Nestling in a ravine, shrouded in deep winter snow near the Hachibuse Kogen Heights in the Tajima district, is the Ohta Farm. Katsunori Ohta raises cattle here at this expansive farm in all of its eight cowsheds. Although he is a frequent winner at beef cattle fairs around the country, 2011 was an especially good year for Katsunori. The Kobe Beef cows he’d submitted for judging won him a string of A5-12 awards, the highest rank possible.
The first thing you’ll notice when you visit the cowsheds is how clean they are. As well as being painstakingly cleaned throughout, the many large fans installed in the ceiling keep the floor constantly clean and dry at all times. So much so that smells peculiar to cowsheds will hardly bother you.
Katsunori says, “I think that sloppily done cleaning is proof that you aren’t being attentive enough to the cattle, too. By nature, I’m a stickler for cleanliness myself. And, my farmhands are really thorough in keeping our place clean like this without me having to tell them so.” The clear air you would expect of these small secluded mountains also helps keep the cowsheds cool and refreshed in summer, too. It is because of this stress-free and comfortable environment and the care and attention given by the farm’s five hands that all of the cows are surprisingly calm and gentle in spite of the many head of cattle on the farm.
An Insatiable Passion and Devotion to Raising Cattle
Katsunori is in his 20th year as a rancher. During the past ten or so years, he has increased his head of cattle tenfold from 100 to 1,000. Just as he has been pushing himself from around the time he first started raising cattle to reach the eventual goal of 1,000 head of cattle, he’s been building new cowsheds almost every year and continually adding to his herd. As a result, he now owns an astounding five hectares or 5,000 acres of mountain land.
“I really think it’s about time I ought to behave myself and stop right here. But then I want more cows when I see a good one, and I think to myself ‘I’m not going to let someone else take such a good cow as that away from me.’ It’s my ‘rancher disposition,’ I suppose. It’s because of this that every new cowshed I’ve built soon fills up. It never ends, does it!” he jovially laughs. For his new purchases, Katsunori goes local and checks all of the cows carefully on the lookout for just the right ones. He asserts, “I just can’t approve of the cows that others choose. This is the one thing I have to do myself.”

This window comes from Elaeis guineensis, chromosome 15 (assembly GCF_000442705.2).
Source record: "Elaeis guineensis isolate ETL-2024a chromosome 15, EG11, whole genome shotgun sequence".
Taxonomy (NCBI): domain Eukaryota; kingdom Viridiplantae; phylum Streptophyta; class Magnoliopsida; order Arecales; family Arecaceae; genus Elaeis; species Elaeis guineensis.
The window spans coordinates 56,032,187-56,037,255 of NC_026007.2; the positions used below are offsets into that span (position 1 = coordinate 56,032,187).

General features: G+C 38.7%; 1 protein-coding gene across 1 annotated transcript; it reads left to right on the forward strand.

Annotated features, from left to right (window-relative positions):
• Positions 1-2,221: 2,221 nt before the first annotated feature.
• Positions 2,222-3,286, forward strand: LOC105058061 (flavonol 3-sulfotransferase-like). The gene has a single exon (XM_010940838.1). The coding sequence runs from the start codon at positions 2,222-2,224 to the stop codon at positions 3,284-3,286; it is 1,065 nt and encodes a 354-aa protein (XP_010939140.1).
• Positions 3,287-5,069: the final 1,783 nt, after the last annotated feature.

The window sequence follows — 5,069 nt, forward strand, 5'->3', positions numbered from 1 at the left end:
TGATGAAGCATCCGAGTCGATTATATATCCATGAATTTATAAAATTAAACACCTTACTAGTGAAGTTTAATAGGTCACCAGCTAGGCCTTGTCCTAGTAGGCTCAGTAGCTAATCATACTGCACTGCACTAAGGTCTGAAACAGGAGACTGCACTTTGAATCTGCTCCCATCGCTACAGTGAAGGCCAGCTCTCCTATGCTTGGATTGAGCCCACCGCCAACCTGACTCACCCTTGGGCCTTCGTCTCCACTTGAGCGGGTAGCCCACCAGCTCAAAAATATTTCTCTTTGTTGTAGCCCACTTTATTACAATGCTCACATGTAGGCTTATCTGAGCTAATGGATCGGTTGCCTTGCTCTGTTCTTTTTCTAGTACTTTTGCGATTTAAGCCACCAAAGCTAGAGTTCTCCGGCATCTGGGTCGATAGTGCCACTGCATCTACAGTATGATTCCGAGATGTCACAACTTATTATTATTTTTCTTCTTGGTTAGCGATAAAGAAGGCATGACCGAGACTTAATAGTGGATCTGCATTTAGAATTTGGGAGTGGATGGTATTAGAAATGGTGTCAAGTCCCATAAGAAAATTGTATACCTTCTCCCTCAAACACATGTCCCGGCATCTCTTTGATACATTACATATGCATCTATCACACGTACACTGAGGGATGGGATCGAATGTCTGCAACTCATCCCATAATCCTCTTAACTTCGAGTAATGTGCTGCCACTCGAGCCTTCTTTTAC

Cherishing Every Day’s Arduous Efforts
When asked what the most difficult thing is in rearing cows, Katsunori replies “Well, everything. But, I’d say that everyday management of the cows’ health is the most difficult.” For feeding his herds Katsunori uses a special blend of feed that he himself developed through repeated research. He also adds that, since the thoroughbred Tajima-gyu cows are of a delicate disposition, more so than other brands of cattle, it is important to not overlook and anticipate even the slightest signs before the cows get out of condition, and give them the necessary care. Katsunori adds, “No room for sloppy slackers here! At any rate, it all depends on whether or not you can do things seriously and diligently. All of the hands on my farm work hard at it in spite of their young years!”
Katsunori gives his stamp of approval on quality, “Sure enough, Tajima-gyu Kobe Beef has a fine, delicate flavor.” This is without doubt the result of the special efforts of a diligent farmer to uphold the Tajima-gyu lineage.
The Tajima district is typically covered in snow from the latter half of December right through to early March. Katsunori Ohta painstakingly raises his cows here in this harsh environment.